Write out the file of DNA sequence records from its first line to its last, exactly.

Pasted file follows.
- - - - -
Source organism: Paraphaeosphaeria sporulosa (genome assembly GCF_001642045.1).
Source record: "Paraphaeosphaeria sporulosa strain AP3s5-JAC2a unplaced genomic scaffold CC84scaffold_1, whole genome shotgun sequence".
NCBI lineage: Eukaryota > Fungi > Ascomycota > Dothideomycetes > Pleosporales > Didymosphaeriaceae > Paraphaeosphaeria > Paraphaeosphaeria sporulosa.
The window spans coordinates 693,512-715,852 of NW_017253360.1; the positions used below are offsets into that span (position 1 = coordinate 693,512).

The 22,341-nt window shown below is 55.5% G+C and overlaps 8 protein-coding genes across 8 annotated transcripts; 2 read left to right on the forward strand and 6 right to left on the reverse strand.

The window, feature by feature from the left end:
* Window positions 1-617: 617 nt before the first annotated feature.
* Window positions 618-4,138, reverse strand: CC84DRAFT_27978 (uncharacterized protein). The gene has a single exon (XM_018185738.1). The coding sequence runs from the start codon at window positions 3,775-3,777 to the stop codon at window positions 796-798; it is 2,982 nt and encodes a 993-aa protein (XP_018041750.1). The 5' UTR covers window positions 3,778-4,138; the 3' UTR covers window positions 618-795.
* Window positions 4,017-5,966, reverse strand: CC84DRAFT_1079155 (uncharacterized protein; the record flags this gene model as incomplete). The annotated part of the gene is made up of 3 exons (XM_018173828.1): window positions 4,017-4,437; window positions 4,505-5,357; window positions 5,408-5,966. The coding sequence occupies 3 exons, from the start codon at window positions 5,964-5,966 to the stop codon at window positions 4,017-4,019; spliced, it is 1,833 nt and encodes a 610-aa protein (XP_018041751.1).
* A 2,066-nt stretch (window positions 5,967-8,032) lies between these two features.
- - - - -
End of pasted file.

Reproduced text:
Source organism: Paraphaeosphaeria sporulosa (genome assembly GCF_001642045.1).
Source record: "Paraphaeosphaeria sporulosa strain AP3s5-JAC2a unplaced genomic scaffold CC84scaffold_1, whole genome shotgun sequence".
NCBI lineage: Eukaryota > Fungi > Ascomycota > Dothideomycetes > Pleosporales > Didymosphaeriaceae > Paraphaeosphaeria > Paraphaeosphaeria sporulosa.
The window spans coordinates 693,512-715,852 of NW_017253360.1; the positions used below are offsets into that span (position 1 = coordinate 693,512).

The 22,341-nt window shown below is 55.5% G+C and overlaps 8 protein-coding genes across 8 annotated transcripts; 2 read left to right on the forward strand and 6 right to left on the reverse strand.

The window, feature by feature from the left end:
* Window positions 1-617: 617 nt before the first annotated feature.
* Window positions 618-4,138, reverse strand: CC84DRAFT_27978 (uncharacterized protein). The gene has a single exon (XM_018185738.1). The coding sequence runs from the start codon at window positions 3,775-3,777 to the stop codon at window positions 796-798; it is 2,982 nt and encodes a 993-aa protein (XP_018041750.1). The 5' UTR covers window positions 3,778-4,138; the 3' UTR covers window positions 618-795.
* Window positions 4,017-5,966, reverse strand: CC84DRAFT_1079155 (uncharacterized protein; the record flags this gene model as incomplete). The annotated part of the gene is made up of 3 exons (XM_018173828.1): window positions 4,017-4,437; window positions 4,505-5,357; window positions 5,408-5,966. The coding sequence occupies 3 exons, from the start codon at window positions 5,964-5,966 to the stop codon at window positions 4,017-4,019; spliced, it is 1,833 nt and encodes a 610-aa protein (XP_018041751.1).
* A 2,066-nt stretch (window positions 5,967-8,032) lies between these two features.